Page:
Home Buying in 95835>Question Details

Mie, Home Buyer in Fremont, CA

I closed on a newly constructed home in Dec '08. Today in the mail I received a notification that a lien was

Asked by Mie, Fremont, CA Thu Feb 12, 2009

placed and recorded on my home on Jan. 30th because of a construction bill the builder did not pay. I am not sure if this is real, but the letter was certified and signature required. I am not sure what to do at this point. Does this really happen?

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I contacted title and they said this type of thing is covered under title insurance and that it will be taken care of. I'm going to wait for documentation and see what the next step is.

So far, I heard that the a few of the homes in my community have gotten notice, so the builder must be in a jam....they have a very good reputation too, so it must be financial hardship. Hope it will be taken care of soon.
1 vote Thank Flag Link Wed Feb 18, 2009
Dear Mie: Realtors are not entitled to provide legal advice regarding title or clouds on title. You need to contact two entities, your title company and your attorney. Your attorney can let you know the best way for you to proceed. Good luck.
Web Reference: http://SoldByErin.net
1 vote Thank Flag Link Fri Feb 13, 2009
Mie,

Everyone's already told you to contact your title company, so that's your first step. This is called a "mechanics lien" and they can get really tricky (I'm a real estate professor and agent).

Please let us know how it goes, and in the meantime, I'll be holding a good thought for you.

Tamara Dorris
tamara2@surewest.net
Web Reference: http://www.tamarad.com
1 vote Thank Flag Link Fri Feb 13, 2009
Mie,

Again, this is an issue you need to bring to the attention of your Title Company ASAP.
1 vote Thank Flag Link Fri Feb 13, 2009
Dear Mie,

Any time that a contractor does work on a home and does not get paid, they can record a claim (lien) against the property in order to collect the money owed to them. You should ask the title company that provided title insurance when you purchased the property to research the public records and see when the lien was recorded. They might be liable if the lien was recorded before you purchased the property and they didn't catch it. I'm not sure if they are liable for liens recorded after you purchase the property. The builder should have paid the contractor who did the work on your house; but if they are insolvent the contractor may be trying to collect from the new homeowners. If you don't get results from the title company or the builder you might want to seek legal advice from a real estate attorney. If the amount is small, a cheaper option might be small claims court.
1 vote Thank Flag Link Thu Feb 12, 2009
Mie, First thing I would contact the Title Company that insured the Title of your home. They should be responsible for clearing this lien from your title. If for some reason there is an exclusion or something that you missed when you read your title policy (that I don't think this could be the case but it happens some times)I would contact the builder of your home urging them to pay the lien and get a lien release. If all that does not work, I would contact a Real Estate Attorney to help you out with the problem. The lien must be real so you have to take care of it right away. Sorry for the nasty surprise.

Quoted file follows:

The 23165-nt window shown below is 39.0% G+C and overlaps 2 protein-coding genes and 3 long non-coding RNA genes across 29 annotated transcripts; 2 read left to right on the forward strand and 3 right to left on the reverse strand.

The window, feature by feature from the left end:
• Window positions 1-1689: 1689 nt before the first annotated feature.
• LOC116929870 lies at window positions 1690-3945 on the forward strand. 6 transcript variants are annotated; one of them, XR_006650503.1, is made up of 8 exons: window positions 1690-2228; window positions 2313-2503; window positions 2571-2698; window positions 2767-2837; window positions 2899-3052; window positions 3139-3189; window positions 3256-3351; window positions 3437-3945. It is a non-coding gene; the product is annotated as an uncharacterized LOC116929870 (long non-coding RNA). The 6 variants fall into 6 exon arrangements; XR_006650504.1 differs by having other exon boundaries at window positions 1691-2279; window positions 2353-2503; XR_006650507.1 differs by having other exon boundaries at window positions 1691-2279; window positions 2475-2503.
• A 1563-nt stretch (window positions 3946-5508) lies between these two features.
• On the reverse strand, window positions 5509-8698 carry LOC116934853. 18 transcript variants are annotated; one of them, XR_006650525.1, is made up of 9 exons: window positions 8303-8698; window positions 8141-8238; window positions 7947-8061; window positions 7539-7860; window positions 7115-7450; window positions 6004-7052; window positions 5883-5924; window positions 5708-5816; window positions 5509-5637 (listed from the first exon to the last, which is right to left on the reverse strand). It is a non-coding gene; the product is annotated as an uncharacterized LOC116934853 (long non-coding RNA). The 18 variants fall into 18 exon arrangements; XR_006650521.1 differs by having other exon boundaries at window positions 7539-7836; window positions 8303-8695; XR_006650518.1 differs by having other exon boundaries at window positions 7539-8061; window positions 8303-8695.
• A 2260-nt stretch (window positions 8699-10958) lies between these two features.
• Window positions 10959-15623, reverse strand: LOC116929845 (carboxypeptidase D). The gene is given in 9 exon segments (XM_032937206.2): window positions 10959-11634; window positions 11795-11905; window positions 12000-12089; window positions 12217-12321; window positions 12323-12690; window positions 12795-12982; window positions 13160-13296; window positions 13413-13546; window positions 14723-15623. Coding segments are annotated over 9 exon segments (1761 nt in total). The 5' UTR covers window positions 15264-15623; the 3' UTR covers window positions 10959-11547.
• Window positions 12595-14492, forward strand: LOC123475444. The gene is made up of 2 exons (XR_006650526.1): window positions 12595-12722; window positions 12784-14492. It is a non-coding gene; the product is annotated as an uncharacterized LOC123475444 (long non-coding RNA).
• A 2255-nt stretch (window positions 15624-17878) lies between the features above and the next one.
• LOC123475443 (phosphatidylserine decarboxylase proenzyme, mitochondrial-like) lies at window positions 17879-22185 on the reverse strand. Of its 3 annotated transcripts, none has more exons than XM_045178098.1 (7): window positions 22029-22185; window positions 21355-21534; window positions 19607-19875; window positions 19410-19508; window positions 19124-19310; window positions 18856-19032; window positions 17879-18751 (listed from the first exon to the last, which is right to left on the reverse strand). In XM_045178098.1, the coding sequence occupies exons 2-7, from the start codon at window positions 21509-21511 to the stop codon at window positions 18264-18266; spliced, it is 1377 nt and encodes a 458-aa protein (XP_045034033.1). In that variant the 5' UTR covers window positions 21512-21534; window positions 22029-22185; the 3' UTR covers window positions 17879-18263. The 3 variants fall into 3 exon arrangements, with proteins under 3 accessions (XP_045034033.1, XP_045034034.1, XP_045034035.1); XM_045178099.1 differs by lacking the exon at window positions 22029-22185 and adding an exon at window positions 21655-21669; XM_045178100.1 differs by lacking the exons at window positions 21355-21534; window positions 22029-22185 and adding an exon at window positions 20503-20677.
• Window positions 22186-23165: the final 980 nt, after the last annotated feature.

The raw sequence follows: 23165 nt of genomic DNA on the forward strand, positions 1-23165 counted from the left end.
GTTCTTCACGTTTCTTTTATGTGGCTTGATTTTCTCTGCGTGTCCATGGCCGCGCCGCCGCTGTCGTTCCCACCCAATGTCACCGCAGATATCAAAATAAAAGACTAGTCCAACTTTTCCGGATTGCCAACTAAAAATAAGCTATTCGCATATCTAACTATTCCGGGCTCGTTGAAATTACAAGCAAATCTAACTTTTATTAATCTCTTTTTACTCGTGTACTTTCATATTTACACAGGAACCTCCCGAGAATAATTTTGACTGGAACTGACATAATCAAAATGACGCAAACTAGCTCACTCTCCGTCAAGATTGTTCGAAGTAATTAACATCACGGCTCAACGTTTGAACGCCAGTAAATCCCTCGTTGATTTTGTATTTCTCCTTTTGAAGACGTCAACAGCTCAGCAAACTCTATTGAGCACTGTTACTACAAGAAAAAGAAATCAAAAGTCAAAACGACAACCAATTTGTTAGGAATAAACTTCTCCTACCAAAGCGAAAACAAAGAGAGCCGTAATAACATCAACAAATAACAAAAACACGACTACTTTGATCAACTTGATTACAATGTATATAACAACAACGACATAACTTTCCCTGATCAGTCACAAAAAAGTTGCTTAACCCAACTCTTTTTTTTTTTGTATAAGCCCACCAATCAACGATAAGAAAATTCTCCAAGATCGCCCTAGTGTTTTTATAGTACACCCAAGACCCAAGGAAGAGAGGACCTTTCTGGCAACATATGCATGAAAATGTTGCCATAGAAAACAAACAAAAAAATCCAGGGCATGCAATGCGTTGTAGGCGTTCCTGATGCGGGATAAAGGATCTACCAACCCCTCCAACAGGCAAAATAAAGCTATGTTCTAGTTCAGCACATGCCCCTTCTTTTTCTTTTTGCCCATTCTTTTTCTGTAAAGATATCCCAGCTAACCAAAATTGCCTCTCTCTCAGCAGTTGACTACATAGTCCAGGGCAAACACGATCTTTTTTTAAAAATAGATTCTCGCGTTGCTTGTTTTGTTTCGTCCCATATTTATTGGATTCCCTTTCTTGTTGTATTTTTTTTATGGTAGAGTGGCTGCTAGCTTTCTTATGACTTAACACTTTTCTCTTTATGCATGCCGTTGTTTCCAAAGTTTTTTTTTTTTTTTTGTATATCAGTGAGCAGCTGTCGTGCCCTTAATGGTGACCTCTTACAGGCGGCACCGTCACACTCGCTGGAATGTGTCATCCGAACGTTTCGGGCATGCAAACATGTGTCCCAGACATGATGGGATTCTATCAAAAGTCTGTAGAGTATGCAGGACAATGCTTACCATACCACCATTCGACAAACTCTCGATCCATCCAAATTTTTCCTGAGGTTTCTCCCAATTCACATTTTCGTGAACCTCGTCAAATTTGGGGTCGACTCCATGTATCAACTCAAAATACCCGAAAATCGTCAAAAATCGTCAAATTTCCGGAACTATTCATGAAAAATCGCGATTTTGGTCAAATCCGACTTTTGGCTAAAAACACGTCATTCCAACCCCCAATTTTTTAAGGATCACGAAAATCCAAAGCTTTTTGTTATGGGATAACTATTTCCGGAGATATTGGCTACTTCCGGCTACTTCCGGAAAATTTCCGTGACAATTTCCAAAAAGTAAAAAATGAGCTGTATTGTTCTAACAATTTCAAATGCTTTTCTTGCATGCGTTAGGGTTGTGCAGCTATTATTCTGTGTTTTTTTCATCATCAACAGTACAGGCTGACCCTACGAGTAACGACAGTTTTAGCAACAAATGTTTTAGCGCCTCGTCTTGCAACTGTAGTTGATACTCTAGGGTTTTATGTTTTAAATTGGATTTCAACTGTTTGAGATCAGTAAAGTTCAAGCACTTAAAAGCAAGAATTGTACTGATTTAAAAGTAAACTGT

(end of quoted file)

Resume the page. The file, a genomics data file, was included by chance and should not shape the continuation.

1 vote Thank Flag Link Thu Feb 12, 2009
You need to contact the contractor view the situation, you could have a title issue not aware of this. Confer with attorney you would be able to sale home till that lien is clear. Contact title company who you closed with

Immediate action is required.

GREAT QUESTION
Web Reference: http://www.lynn911.com
1 vote Thank Flag Link Thu Feb 12, 2009
Other than this, has the builder acted honorably otherwise? Or have they given you reason to believe that they will not act honorably? If the builder has a good reputation, it might be an accounts payable error, or something that the builder can remedy at the builder's expense, without you having to pay money to hire a lawyer.

In case you subsequently have to hire a lawyer, write down all details of the conversation, perhaps even follow the conversation up with a summary letter to the person you speak to at the builders office, and keep a copy of your letter.

It might also be a good idea to check the website of the CSLB to see if the builder and the subcontractor or material supplier is in good standing with the state.

http://www2.cslb.ca.gov/OnlineServices/CheckLicense/LicenseR…

The CSLB has a web page on Understanding Mechanics Liens:

http://www.cslb.ca.gov/Consumers/LegalIssuesForConsumers/Mec…

Reading that page might save you some lawyer-on-the-clock time
0 votes Thank Flag Link Fri Feb 13, 2009
Jim Walker, Real Estate Pro in Carmichael, CA
MVP'08
Contact
Everyone is right! Start with the Title Company and if you can’t get anywhere unfortunately you need to get some legal advice!

If you need a referral to a good real estate attorney, just let us know. I have one in your area that can assist you!

I am really sorry this happened!
0 votes Thank Flag Link Fri Feb 13, 2009
The title company is not responsible for liens that are filed after the issuance date of the insurance; however, that doesn't mean you should not contact the title company. You also don't know if the construction company has a right to file a lien against your home. Just because it did it doesn't mean it has a right.


There are a certain number of days under which a mechanic's lien can be filed. However, your escrow would not have closed without a Notice of Completion. Contractors in California can file a mechanic's lien within 90 days of last day work or within 30 days if Notice of Completion is filed. You may end up hiring a lawyer to get it released.
0 votes Thank Flag Link Fri Feb 13, 2009
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